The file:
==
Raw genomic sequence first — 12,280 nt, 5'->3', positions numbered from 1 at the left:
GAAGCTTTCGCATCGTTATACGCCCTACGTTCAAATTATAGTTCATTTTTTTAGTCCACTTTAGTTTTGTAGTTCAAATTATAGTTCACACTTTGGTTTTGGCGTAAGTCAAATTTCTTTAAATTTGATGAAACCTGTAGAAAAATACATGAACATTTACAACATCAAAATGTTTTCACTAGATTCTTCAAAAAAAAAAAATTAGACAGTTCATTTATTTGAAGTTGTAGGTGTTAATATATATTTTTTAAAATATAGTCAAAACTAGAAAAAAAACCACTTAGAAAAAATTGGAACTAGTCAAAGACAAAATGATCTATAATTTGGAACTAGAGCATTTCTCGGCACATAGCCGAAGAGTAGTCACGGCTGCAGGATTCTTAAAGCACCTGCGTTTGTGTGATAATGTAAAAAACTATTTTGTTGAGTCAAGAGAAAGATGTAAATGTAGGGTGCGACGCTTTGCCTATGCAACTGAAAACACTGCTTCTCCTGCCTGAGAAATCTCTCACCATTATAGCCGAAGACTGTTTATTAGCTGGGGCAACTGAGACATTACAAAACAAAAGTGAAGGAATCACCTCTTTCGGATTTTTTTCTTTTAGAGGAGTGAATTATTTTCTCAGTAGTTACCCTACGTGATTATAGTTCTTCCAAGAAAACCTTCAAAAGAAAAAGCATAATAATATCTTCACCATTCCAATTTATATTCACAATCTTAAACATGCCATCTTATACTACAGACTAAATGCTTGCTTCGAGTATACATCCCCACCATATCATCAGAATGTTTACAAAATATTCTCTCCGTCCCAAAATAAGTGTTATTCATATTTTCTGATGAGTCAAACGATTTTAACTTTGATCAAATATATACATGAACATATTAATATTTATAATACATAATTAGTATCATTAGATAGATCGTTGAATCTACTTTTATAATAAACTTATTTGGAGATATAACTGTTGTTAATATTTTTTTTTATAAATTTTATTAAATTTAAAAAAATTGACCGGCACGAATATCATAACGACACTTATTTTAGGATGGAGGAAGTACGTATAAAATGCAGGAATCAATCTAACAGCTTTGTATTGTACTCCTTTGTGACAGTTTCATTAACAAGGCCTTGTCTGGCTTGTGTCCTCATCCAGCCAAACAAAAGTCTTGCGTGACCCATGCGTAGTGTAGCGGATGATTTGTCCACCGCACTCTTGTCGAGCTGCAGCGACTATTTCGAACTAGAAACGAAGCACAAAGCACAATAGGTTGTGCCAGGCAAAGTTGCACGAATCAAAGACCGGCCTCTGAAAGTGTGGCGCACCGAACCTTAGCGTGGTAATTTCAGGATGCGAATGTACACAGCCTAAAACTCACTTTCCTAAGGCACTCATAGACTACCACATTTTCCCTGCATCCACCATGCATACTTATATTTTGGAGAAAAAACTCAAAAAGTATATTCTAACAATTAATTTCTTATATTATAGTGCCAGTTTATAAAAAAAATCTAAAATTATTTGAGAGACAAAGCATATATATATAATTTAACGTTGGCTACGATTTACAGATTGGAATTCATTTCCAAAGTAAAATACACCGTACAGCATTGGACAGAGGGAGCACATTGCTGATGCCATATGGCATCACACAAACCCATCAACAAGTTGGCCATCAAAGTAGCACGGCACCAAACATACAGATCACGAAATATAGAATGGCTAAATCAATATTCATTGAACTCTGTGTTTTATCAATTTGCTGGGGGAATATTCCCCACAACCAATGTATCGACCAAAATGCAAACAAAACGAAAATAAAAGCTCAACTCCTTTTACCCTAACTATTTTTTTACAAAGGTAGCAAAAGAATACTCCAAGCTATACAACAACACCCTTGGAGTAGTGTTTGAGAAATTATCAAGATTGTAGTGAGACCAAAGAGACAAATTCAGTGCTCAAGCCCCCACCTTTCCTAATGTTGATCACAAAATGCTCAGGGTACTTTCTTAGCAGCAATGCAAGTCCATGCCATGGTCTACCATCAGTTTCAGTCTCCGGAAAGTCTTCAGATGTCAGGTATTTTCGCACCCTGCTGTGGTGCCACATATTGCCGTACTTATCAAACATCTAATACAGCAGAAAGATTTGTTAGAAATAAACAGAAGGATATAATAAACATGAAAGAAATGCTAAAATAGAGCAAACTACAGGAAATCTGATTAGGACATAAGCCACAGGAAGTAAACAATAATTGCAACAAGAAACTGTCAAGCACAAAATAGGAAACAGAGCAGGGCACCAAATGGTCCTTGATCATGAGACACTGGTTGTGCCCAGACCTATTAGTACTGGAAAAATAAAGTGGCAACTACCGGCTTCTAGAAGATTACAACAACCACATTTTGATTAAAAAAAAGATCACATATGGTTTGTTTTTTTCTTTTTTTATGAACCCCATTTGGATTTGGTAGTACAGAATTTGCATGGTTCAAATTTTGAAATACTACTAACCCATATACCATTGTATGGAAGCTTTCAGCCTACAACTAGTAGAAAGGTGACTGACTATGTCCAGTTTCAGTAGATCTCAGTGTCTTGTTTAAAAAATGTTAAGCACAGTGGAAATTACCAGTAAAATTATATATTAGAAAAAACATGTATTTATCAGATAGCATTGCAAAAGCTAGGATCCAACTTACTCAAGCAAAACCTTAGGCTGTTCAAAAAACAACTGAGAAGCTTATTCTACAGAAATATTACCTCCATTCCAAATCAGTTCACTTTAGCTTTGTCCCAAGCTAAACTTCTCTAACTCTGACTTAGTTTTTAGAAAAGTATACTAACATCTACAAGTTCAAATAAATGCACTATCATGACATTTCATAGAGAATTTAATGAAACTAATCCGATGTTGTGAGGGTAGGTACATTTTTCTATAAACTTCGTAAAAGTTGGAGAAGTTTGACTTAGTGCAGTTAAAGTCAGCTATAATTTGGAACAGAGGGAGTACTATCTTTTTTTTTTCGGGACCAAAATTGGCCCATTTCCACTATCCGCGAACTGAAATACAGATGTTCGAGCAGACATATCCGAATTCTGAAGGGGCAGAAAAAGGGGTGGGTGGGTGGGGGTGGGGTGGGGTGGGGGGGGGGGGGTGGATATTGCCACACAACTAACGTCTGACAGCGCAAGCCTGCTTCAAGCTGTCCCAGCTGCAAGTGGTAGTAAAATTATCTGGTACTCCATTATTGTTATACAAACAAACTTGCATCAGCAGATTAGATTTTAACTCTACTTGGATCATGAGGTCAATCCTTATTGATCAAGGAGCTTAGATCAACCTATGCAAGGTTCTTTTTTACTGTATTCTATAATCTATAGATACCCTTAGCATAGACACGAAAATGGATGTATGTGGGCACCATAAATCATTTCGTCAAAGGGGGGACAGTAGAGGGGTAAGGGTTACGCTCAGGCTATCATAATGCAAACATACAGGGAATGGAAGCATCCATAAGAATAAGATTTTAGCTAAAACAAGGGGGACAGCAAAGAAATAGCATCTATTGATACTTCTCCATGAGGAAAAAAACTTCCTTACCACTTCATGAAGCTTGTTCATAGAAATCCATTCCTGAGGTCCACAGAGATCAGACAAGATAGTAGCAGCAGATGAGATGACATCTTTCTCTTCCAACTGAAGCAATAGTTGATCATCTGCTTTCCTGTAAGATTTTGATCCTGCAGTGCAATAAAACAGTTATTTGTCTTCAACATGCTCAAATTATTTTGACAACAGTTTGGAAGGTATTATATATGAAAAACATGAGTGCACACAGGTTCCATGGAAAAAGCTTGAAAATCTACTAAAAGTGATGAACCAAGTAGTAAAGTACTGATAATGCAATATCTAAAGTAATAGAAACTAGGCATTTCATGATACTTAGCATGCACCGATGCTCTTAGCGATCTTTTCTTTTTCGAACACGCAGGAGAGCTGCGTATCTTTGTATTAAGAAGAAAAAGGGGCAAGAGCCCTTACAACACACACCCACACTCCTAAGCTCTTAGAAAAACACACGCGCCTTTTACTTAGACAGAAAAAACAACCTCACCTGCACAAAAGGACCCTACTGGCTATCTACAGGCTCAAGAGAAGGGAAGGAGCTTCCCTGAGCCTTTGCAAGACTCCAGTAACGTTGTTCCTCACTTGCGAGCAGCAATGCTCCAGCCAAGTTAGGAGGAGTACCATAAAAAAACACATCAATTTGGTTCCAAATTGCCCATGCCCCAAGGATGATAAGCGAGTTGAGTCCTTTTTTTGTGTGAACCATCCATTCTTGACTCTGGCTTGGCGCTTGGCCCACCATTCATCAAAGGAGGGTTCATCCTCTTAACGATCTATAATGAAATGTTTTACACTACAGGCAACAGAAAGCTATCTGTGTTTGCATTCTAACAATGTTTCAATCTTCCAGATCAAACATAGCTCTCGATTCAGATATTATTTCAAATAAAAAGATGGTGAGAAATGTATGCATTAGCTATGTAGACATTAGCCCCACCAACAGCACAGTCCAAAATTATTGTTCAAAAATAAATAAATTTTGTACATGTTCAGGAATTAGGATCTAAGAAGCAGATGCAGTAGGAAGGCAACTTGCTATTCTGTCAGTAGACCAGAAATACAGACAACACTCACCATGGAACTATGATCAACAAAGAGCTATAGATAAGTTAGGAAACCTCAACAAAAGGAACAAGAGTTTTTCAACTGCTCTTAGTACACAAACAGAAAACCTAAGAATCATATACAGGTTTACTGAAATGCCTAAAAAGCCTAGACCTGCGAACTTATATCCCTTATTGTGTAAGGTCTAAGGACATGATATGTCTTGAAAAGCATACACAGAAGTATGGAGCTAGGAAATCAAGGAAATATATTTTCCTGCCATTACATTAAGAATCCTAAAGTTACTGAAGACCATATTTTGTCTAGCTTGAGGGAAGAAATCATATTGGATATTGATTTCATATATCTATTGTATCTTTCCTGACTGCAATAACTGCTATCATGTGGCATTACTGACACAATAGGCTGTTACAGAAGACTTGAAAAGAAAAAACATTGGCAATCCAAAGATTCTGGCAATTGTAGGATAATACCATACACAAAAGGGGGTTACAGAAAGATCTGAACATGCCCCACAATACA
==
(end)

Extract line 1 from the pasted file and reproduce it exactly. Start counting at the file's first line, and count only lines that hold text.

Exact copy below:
Raw genomic sequence first — 12,280 nt, 5'->3', positions numbered from 1 at the left: